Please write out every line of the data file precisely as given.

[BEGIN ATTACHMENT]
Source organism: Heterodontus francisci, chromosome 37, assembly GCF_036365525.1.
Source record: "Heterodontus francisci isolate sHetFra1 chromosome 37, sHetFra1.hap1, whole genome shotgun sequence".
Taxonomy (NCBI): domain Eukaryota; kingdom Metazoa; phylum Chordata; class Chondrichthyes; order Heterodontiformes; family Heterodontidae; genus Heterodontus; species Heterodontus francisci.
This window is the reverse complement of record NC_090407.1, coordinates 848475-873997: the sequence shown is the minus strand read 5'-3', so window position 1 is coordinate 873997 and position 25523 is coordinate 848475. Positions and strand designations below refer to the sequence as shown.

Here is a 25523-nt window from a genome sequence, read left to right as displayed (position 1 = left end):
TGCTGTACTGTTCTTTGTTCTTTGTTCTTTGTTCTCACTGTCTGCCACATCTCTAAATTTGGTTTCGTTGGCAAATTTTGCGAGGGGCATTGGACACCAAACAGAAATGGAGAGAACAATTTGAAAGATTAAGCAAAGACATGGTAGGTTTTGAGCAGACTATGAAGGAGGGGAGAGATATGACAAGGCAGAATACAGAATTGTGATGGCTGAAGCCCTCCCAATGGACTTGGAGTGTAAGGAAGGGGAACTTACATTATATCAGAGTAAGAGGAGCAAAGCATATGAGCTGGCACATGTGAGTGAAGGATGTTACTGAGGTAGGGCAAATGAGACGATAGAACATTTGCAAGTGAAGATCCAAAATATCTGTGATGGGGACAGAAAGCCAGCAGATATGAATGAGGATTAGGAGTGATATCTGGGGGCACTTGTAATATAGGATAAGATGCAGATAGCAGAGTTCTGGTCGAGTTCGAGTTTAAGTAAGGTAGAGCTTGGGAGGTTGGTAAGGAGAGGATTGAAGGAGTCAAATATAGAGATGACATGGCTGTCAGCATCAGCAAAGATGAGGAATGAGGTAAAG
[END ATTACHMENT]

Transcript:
Source organism: Heterodontus francisci, chromosome 37, assembly GCF_036365525.1.
Source record: "Heterodontus francisci isolate sHetFra1 chromosome 37, sHetFra1.hap1, whole genome shotgun sequence".
Taxonomy (NCBI): domain Eukaryota; kingdom Metazoa; phylum Chordata; class Chondrichthyes; order Heterodontiformes; family Heterodontidae; genus Heterodontus; species Heterodontus francisci.
This window is the reverse complement of record NC_090407.1, coordinates 848475-873997: the sequence shown is the minus strand read 5'-3', so window position 1 is coordinate 873997 and position 25523 is coordinate 848475. Positions and strand designations below refer to the sequence as shown.

Here is a 25523-nt window from a genome sequence, read left to right as displayed (position 1 = left end):
TGCTGTACTGTTCTTTGTTCTTTGTTCTTTGTTCTCACTGTCTGCCACATCTCTAAATTTGGTTTCGTTGGCAAATTTTGCGAGGGGCATTGGACACCAAACAGAAATGGAGAGAACAATTTGAAAGATTAAGCAAAGACATGGTAGGTTTTGAGCAGACTATGAAGGAGGGGAGAGATATGACAAGGCAGAATACAGAATTGTGATGGCTGAAGCCCTCCCAATGGACTTGGAGTGTAAGGAAGGGGAACTTACATTATATCAGAGTAAGAGGAGCAAAGCATATGAGCTGGCACATGTGAGTGAAGGATGTTACTGAGGTAGGGCAAATGAGACGATAGAACATTTGCAAGTGAAGATCCAAAATATCTGTGATGGGGACAGAAAGCCAGCAGATATGAATGAGGATTAGGAGTGATATCTGGGGGCACTTGTAATATAGGATAAGATGCAGATAGCAGAGTTCTGGTCGAGTTCGAGTTTAAGTAAGGTAGAGCTTGGGAGGTTGGTAAGGAGAGGATTGAAGGAGTCAAATATAGAGATGACATGGCTGTCAGCATCAGCAAAGATGAGGAATGAGGTAAAG